Quote
B) All patient care is not delivered by the NHS and hasn't been for a long time (from it's conception in fact)
This is also a problem that needs to be resolved.

what do you mean by patient care
I didn't mention "patient care" - the essential day-to-day work of the NHSs clearly extends far beyond this, to include - for example - updating signage, running hospital cafes, and the use of information to improve of their own services.

That isn't how ethics boards work and no they would not have said nobody needs to be informed.  I'll bet did say everybody needs to be informed about this which is why you are hearing about it; how that is framed all depends on the kinds of places you get your information from and how you react to it depends on how willing you are be critically minded about all of information you access.

You apply for ethical consideration; you state your methods based on what is ethical and legal and how you are upholding these ethical standards and protecting your data subjects.  An ethics board checks that this is in order and make recommendations.  One of those recommendations would for the option to opt out being publicised as much as feasibly possible and seta ask the risk of the data being harmful to the individual.

"As much as feasibly possible?" Are you seriously suggesting this was done? AFAIK, it was posted on a twitter account that most people won't be following, with details on a website that nobody has any reason to look at unless they already know about it. I've not seen anything about it in the mainstream media. The only reason anyone knows about it is, as I said, because 3rd parties have taken it upon themselves to disseminate the information. TBH, I'd be willing to bet most people still don't know about it, as most people don't follow the people and organisations that have posted about it. Neither the Government nor NHS Digital did anything like publicising it "as much as feasibly possible."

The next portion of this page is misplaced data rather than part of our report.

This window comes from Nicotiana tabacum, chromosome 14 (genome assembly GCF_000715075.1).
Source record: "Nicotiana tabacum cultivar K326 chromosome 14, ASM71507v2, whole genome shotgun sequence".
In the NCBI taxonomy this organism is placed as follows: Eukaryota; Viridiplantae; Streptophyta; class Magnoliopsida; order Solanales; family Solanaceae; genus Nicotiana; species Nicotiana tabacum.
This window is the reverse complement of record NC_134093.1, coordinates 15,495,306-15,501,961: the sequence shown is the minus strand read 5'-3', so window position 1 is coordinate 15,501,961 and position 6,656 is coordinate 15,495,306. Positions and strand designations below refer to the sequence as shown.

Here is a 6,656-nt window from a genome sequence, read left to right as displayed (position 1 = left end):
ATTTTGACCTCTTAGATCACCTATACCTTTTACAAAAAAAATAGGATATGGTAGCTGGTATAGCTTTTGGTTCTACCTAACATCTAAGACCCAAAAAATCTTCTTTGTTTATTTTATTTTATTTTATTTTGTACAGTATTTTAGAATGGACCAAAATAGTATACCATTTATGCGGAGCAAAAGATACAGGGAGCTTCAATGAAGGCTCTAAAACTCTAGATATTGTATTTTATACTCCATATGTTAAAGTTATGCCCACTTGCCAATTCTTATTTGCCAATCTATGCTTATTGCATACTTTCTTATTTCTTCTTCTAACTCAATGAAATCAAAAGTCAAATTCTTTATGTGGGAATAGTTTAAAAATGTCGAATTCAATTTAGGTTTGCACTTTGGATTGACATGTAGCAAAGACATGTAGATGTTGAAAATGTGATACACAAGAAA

TrenterPercenter

  • Rock the CABLADs
It would include analysis to support improving the delivery of services, the identification of individuals at risk, the identification of inefficient (in the broadest possible sense) interventions and so on.

Yes but we are in a situation now where patient care is delivered by other organisations and goes far beyond the inpatient and the very minimal community care that the NHS provides; other organisations are obviously involved in patient care, support and treatment. 

Sebastian Cobb

  • bad opinion haver
"As much as feasibly possible?" Are you seriously suggesting this was done? AFAIK, it was posted on a twitter account that most people won't be following, with details on a website that nobody has any reason to look at unless they already know about it. I've not seen anything about it in the mainstream media. The only reason anyone knows about it is, as I said, because 3rd parties have taken it upon themselves to disseminate the information. TBH, I'd be willing to bet most people still don't know about it, as most people don't follow the people and organisations that have posted about it. Neither the Government nor NHS Digital did anything like publicising it "as much as feasibly possible."

Trenter personally made sure the plans were on display in the bottom of a locked filing cabinet stuck in a disused lavatory with a sign on the door saying ‘Beware of the Leopard.

Zetetic

  • I wasn't supposed to be around this long, so…
Yes but we are in a situation now where patient care is delivered by other organisations and goes far beyond the inpatient and the very minimal community care that the NHS provides; other organisations are obviously involved in patient care, support and treatment.
This needs to be brought to an end.